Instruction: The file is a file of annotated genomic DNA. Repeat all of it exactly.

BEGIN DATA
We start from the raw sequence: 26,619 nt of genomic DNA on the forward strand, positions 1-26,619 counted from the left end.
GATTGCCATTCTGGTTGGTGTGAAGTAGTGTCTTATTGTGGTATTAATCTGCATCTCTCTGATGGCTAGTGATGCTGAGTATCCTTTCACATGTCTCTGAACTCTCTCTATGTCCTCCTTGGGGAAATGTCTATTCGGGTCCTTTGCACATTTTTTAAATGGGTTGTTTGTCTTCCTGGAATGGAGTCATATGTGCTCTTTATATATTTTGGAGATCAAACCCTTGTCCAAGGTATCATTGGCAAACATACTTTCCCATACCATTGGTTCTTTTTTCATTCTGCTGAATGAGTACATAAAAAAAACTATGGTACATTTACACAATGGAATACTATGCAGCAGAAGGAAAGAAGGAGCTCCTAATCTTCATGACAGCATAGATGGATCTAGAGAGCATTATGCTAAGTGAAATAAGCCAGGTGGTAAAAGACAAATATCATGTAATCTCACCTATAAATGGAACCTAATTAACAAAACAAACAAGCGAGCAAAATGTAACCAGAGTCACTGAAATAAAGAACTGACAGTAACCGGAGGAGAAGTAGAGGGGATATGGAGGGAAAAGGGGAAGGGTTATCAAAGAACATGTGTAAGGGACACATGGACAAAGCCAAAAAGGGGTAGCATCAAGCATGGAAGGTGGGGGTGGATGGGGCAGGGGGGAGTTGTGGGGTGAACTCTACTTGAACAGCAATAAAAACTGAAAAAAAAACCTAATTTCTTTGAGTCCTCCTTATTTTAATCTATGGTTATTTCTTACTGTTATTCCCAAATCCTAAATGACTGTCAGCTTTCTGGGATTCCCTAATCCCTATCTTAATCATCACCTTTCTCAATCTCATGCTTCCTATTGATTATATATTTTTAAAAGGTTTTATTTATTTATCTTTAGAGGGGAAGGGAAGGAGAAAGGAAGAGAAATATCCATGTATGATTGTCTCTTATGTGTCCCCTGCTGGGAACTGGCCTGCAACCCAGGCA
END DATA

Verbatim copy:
We start from the raw sequence: 26,619 nt of genomic DNA on the forward strand, positions 1-26,619 counted from the left end.
GATTGCCATTCTGGTTGGTGTGAAGTAGTGTCTTATTGTGGTATTAATCTGCATCTCTCTGATGGCTAGTGATGCTGAGTATCCTTTCACATGTCTCTGAACTCTCTCTATGTCCTCCTTGGGGAAATGTCTATTCGGGTCCTTTGCACATTTTTTAAATGGGTTGTTTGTCTTCCTGGAATGGAGTCATATGTGCTCTTTATATATTTTGGAGATCAAACCCTTGTCCAAGGTATCATTGGCAAACATACTTTCCCATACCATTGGTTCTTTTTTCATTCTGCTGAATGAGTACATAAAAAAAACTATGGTACATTTACACAATGGAATACTATGCAGCAGAAGGAAAGAAGGAGCTCCTAATCTTCATGACAGCATAGATGGATCTAGAGAGCATTATGCTAAGTGAAATAAGCCAGGTGGTAAAAGACAAATATCATGTAATCTCACCTATAAATGGAACCTAATTAACAAAACAAACAAGCGAGCAAAATGTAACCAGAGTCACTGAAATAAAGAACTGACAGTAACCGGAGGAGAAGTAGAGGGGATATGGAGGGAAAAGGGGAAGGGTTATCAAAGAACATGTGTAAGGGACACATGGACAAAGCCAAAAAGGGGTAGCATCAAGCATGGAAGGTGGGGGTGGATGGGGCAGGGGGGAGTTGTGGGGTGAACTCTACTTGAACAGCAATAAAAACTGAAAAAAAAACCTAATTTCTTTGAGTCCTCCTTATTTTAATCTATGGTTATTTCTTACTGTTATTCCCAAATCCTAAATGACTGTCAGCTTTCTGGGATTCCCTAATCCCTATCTTAATCATCACCTTTCTCAATCTCATGCTTCCTATTGATTATATATTTTTAAAAGGTTTTATTTATTTATCTTTAGAGGGGAAGGGAAGGAGAAAGGAAGAGAAATATCCATGTATGATTGTCTCTTATGTGTCCCCTGCTGGGAACTGGCCTGCAACCCAGGCA